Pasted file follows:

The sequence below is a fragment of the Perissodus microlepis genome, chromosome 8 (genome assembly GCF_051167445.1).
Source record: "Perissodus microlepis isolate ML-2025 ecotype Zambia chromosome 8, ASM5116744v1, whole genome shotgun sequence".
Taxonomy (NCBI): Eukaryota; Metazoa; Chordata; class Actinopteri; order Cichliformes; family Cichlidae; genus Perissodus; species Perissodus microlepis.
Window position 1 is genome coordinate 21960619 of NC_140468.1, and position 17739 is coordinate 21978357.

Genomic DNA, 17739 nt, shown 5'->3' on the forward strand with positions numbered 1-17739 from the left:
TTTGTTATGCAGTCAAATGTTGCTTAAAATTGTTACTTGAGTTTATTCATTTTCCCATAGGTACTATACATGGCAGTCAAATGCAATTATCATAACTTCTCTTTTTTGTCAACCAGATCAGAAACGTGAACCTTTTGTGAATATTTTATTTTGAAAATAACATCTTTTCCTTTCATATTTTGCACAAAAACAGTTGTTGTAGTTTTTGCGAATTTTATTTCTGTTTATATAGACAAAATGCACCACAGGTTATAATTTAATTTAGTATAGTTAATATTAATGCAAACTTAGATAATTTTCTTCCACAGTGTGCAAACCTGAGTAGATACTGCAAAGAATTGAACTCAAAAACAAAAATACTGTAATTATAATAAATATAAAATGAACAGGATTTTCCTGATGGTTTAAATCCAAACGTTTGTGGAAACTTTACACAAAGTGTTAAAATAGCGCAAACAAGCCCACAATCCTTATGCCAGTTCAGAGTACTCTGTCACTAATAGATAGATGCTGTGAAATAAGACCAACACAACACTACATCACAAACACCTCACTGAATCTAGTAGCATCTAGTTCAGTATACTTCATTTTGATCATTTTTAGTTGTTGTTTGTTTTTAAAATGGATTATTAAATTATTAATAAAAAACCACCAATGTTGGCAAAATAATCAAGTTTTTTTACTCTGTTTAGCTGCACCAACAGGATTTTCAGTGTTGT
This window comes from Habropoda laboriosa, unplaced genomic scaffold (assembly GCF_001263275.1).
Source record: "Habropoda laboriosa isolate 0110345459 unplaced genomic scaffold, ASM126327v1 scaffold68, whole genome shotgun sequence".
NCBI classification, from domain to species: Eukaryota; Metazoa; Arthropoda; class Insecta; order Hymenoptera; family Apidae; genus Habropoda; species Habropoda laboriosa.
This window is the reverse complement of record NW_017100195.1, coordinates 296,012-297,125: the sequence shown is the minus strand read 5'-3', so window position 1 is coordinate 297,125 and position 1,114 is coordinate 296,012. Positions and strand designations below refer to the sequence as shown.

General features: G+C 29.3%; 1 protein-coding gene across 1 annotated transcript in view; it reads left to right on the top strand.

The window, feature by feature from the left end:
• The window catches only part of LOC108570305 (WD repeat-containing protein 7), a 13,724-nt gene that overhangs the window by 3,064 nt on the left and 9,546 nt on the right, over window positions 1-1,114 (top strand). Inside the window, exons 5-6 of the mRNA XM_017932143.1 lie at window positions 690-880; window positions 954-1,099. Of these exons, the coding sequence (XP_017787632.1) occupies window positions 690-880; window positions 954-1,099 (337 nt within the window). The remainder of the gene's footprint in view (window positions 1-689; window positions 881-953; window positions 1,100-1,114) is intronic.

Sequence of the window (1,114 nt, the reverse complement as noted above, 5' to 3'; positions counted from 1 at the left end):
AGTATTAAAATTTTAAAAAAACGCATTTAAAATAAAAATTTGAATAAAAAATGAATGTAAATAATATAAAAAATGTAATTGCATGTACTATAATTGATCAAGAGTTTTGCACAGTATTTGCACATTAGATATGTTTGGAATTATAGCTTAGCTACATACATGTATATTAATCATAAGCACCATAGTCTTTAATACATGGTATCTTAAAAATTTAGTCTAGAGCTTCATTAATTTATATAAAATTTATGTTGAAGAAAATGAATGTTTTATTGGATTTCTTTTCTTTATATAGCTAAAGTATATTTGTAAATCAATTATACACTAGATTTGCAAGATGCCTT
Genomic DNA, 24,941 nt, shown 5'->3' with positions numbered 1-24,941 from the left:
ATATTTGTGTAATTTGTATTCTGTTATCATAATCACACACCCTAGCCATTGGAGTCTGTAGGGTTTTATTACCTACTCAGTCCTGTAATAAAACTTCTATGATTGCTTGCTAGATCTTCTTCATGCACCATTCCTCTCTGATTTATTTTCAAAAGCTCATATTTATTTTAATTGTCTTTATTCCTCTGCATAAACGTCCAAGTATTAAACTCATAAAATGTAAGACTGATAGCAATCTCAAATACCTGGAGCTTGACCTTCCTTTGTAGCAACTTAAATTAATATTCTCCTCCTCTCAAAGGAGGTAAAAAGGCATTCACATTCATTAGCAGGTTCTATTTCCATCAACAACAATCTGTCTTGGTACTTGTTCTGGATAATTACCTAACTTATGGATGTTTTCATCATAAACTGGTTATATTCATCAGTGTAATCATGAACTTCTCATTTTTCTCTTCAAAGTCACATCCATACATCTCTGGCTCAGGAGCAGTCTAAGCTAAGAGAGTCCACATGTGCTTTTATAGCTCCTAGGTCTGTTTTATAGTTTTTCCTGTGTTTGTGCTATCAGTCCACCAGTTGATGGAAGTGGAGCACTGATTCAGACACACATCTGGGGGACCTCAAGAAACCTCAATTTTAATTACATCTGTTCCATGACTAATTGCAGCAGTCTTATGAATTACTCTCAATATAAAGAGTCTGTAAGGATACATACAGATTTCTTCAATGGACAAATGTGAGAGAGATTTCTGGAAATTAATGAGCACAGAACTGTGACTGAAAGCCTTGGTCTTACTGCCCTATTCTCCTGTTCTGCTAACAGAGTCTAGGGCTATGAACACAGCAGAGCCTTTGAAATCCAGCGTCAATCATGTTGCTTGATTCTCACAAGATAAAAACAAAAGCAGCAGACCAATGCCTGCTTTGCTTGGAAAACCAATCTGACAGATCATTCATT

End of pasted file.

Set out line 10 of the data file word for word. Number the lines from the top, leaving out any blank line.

This window is the reverse complement of record NW_017100195.1, coordinates 296,012-297,125: the sequence shown is the minus strand read 5'-3', so window position 1 is coordinate 297,125 and position 1,114 is coordinate 296,012. Positions and strand designations below refer to the sequence as shown.